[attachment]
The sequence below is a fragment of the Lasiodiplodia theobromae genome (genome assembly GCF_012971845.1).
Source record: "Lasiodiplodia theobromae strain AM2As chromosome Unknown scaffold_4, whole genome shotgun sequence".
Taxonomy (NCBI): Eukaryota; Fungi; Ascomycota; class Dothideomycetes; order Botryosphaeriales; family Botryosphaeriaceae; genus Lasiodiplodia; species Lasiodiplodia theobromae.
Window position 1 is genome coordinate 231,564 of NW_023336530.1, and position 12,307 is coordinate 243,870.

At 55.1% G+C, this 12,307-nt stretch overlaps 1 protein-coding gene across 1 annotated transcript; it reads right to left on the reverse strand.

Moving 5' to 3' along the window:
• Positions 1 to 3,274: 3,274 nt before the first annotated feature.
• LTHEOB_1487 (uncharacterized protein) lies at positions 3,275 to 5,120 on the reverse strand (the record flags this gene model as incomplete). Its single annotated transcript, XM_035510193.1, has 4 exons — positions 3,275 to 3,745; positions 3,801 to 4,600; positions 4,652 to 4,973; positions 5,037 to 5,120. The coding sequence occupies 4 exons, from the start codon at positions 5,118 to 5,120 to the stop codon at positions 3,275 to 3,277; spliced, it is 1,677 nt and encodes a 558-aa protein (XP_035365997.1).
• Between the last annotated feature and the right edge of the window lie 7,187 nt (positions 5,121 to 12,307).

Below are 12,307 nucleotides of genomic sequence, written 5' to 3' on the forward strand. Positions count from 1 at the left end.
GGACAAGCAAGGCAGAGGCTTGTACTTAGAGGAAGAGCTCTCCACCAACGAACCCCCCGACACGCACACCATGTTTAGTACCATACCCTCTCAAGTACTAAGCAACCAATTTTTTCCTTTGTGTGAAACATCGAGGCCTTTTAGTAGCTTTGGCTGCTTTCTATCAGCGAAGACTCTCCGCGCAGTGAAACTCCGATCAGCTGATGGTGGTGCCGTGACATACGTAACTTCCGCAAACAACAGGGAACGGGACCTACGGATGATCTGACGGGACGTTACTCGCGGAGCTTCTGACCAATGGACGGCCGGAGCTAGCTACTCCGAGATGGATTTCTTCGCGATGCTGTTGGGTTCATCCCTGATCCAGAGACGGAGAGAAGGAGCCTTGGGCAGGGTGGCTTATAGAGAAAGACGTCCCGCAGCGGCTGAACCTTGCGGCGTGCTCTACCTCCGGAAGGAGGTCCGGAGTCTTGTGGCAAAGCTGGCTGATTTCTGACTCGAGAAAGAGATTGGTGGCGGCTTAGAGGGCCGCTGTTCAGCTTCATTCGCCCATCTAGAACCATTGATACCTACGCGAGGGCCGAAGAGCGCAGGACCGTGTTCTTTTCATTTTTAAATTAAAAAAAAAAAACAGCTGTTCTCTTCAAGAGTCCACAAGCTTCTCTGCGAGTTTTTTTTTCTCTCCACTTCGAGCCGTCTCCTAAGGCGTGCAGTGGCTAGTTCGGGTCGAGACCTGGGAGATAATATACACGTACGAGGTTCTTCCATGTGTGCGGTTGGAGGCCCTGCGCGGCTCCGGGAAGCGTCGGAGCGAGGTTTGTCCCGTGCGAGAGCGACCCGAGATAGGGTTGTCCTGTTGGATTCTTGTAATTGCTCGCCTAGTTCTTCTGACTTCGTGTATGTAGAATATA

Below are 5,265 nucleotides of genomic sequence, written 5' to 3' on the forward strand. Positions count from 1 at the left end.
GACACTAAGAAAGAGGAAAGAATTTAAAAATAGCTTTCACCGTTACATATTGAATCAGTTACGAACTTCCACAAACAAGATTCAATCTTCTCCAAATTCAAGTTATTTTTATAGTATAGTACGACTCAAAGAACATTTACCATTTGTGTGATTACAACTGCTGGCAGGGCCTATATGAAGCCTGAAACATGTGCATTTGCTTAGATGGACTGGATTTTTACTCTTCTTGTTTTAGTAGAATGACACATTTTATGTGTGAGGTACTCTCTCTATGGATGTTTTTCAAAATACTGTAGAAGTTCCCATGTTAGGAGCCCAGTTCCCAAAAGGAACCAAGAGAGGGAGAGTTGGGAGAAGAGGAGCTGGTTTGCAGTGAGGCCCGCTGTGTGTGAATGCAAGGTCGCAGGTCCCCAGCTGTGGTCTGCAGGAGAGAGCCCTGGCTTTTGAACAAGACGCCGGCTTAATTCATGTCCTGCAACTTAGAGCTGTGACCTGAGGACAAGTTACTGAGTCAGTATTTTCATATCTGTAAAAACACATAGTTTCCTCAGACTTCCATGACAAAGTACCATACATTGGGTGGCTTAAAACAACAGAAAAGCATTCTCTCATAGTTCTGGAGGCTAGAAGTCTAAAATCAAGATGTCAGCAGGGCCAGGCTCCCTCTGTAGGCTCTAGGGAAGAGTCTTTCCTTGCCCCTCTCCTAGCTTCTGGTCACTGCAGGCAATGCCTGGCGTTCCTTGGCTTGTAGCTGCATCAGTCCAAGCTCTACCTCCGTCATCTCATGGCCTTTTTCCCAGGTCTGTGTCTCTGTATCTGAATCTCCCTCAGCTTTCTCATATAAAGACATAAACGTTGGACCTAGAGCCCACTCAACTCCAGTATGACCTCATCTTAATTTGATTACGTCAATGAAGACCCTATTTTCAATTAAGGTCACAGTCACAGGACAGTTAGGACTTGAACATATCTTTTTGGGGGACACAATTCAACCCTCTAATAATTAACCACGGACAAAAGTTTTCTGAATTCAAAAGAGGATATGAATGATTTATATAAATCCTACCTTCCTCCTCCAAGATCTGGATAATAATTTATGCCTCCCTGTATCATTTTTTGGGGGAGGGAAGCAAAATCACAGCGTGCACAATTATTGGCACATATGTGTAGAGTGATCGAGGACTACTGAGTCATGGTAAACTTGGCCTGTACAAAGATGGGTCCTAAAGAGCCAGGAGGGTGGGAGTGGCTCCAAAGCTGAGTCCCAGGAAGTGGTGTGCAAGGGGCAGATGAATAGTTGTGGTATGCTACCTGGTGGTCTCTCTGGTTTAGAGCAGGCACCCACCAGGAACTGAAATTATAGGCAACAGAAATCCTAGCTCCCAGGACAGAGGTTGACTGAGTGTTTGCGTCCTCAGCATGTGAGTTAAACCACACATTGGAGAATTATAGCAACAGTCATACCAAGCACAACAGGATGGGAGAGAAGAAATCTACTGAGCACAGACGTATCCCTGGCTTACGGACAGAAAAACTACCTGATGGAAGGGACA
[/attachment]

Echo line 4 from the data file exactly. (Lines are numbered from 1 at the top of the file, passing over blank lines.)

Window position 1 is genome coordinate 231,564 of NW_023336530.1, and position 12,307 is coordinate 243,870.